“We are seeing you every weekend, at the moment,” Lucy said to Verloren.
“Yes, I have made an ongoing arrangement with Farkas,” said Verloren.
Maria’s ears picked up. She didn’t have a good feeling in her stomach.
“I am doing a project with his garden,” said Verloren, “and I am going to use it as a feature in one of our magazines. I come to Waldmeer every weekend now as there is a great deal to do and I have very big plans.”
“That’s terrific for Farkas,” said Lucy. “He gets free gardening. Who wouldn’t want that?”
“Yes, it’s a little more than that,” said Verloren somewhat sheepishly, although sheepish was not in Verloren’s nature. “We are paying him a considerable amount of money, as well, because otherwise he wouldn’t do it.” Returning to her confident, bouncy self, she added, “It’s all worth it, Lucy, because I want that particular garden and the result will be stunning.”
The feeling in Maria’s stomach got worse.
That evening, at dinner, Lucy told her husband about Verloren’s project in Farkas’s garden.
“Yeah, I already know,” said Lenny. “Farkas’s neighbour told me. I don’t understand it. Who would pay to work in someone else’s garden? Does she fancy him or somethin’?”
“Lenny!” scolded Lucy. “Of course not. People like Verloren don’t ‘fancy’ people. They are all class.”
It only took a few months for Verloren and Farkas to establish a pattern which would remain constant their whole relationship. Verloren knew Farkas did not respect her. That caused her pain. She wanted respect and, even more, she wanted love. If the pain had been unrelenting and unchanging, it would have been easy. We leave situations that are constantly painful or we seriously change them. However, the Greyness is more deceptive than that. It prolongs its lifespan by throwing in occasional light. Those moments of light give us the illusion of hope; that we can eventually get what we want from the same scenario. The few moments of tenderness from Farkas fed Verloren. She, in turn, guarded the relationship jealously believing those moments could become more. She particularly hated it if Maria was mentioned. She would brush off the conversation as being boring. If people could kill without going to jail, and perhaps without getting their own hands dirty, they often would. Human nature is like that.
Farkas told himself that it was all about the money. Maria could not help feeling that it was not good for Farkas to have Verloren as such a constant in his life, regardless of how much money it was. Farkas’s control of Verloren was less than he imagined. She would certainly work against, even if unconsciously, any real improvement in his life. One bit of light leads to another and it would have led him away from her. It was the opposite of a healing relationship.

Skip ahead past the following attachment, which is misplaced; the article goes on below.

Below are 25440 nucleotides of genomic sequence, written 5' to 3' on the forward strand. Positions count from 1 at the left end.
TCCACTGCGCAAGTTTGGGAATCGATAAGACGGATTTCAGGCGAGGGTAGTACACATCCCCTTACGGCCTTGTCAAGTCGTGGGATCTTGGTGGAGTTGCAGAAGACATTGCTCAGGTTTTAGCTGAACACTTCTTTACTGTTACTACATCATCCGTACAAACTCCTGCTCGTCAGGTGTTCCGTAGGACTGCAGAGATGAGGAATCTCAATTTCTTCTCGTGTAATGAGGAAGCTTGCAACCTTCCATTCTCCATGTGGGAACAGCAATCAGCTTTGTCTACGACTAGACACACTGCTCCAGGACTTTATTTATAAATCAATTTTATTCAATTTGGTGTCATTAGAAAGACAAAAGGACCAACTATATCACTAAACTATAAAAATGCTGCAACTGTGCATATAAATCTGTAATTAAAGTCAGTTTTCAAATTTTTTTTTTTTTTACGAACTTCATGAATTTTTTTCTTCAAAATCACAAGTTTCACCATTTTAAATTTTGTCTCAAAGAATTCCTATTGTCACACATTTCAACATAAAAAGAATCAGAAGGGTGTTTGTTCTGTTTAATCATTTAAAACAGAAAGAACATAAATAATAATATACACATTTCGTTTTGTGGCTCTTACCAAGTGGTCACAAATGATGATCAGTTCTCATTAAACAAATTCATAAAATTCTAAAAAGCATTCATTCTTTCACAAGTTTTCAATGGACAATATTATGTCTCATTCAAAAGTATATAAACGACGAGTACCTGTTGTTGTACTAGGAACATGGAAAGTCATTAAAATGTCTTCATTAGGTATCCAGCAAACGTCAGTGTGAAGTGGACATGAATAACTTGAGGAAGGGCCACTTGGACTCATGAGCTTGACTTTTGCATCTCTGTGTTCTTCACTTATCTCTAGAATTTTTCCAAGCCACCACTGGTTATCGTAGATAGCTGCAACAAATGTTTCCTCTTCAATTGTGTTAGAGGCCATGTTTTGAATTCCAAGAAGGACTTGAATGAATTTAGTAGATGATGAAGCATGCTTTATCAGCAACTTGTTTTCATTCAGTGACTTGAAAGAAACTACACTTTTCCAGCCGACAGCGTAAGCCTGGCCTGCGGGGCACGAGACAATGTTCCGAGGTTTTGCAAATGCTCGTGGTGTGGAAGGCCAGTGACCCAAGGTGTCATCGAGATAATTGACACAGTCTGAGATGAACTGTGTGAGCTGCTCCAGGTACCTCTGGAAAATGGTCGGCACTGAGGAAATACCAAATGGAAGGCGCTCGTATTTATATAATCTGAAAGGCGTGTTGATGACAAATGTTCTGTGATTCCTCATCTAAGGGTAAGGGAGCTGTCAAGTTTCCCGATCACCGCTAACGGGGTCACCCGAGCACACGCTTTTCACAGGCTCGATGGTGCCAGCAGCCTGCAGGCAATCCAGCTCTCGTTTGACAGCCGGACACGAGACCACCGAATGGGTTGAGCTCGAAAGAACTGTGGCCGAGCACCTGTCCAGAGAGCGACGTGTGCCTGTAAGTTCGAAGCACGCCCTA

One day in the cafe, Verloren walked past Maria briskly and the cups went flying. Verloren didn’t apologise or even seem to notice. Maria looked upset. Lucy was not a brave person, particularly to someone with as much personal power as Verloren, however, her mother-instinct came out.
“Are you alright, Maria?” Lucy asked pointedly. It was the first time Lucy had even vaguely challenged Verloren.
Verloren was quick to turn to Lucy, “I’m sure she’s fine. She is much tougher than she looks.” She softened her voice and smiled, “Poor Maria. You have had enough challenges, haven’t you, dear girl? Why only the other day someone said to me, ‘Maria has had such a marvellous recovery from her accident, although she is quite different since the accident. Her parents must wonder if it’s even the same person!’”
No one said that to Verloren. She wasn’t even sure where it came from, but it came and she used it. It came with a purpose.
Lucy smiled weakly and said, “Yes, we are lucky.”
For some reason, she didn’t feel lucky. Her words felt like water dripping through the cracks. The poisonous seed had been planted and it was already taking root.
Those few sentences had the power to change Maria and Lucy’s relationship. Lucy couldn’t seem to turn the tide. She kept thinking about it, repeating it in in her mind, ‘Her parents must wonder if it’s even the same person.’ The problem was that there was a little too much truth in it and it wasn’t a truth that Lucy could handle.
In the back hills of Waldmeer:
The unstated but obvious change in Maria’s relationship with her mother gave Maria the idea to move out of home. It was a good step and both spoke positively about it without ever mentioning the underlying reason for the idea. Maria quietly moved out on the arranged day and was now living with Charlie. Charlie was thrilled to have Maria. She had a shed which was occasionally used for visitors and that was now Maria’s home. Charlie’s house was small and, like most artists, cluttered which made it seem even smaller. It had her bedroom, a bedroom for Gabriel when he was there, and a bedroom which had become the art studio. Gabriel used an old machinery shed for his sculpting studio. That way, he wasn’t stuck in the house with Charlie for too long.
In return for cheaper rent, Maria looked after the garden and the animals. Maria couldn’t have been happier with this arrangement and was in her element. How special it is to have a space of one’s own when one is used to sharing a house with a family. It feels as luxurious as a palace, even if it is only a shed. The shed had a bed and a little kitchen, and there was an outside toilet that she shared with the spiders. She had to use the main house for a shower. Everything about it, Maria loved. She wanted her little home to be a healing space. Gabriel called it Maria’s Shed but Charlie called it Maria’s Shrine because of the candles, holy pictures, and the way it felt.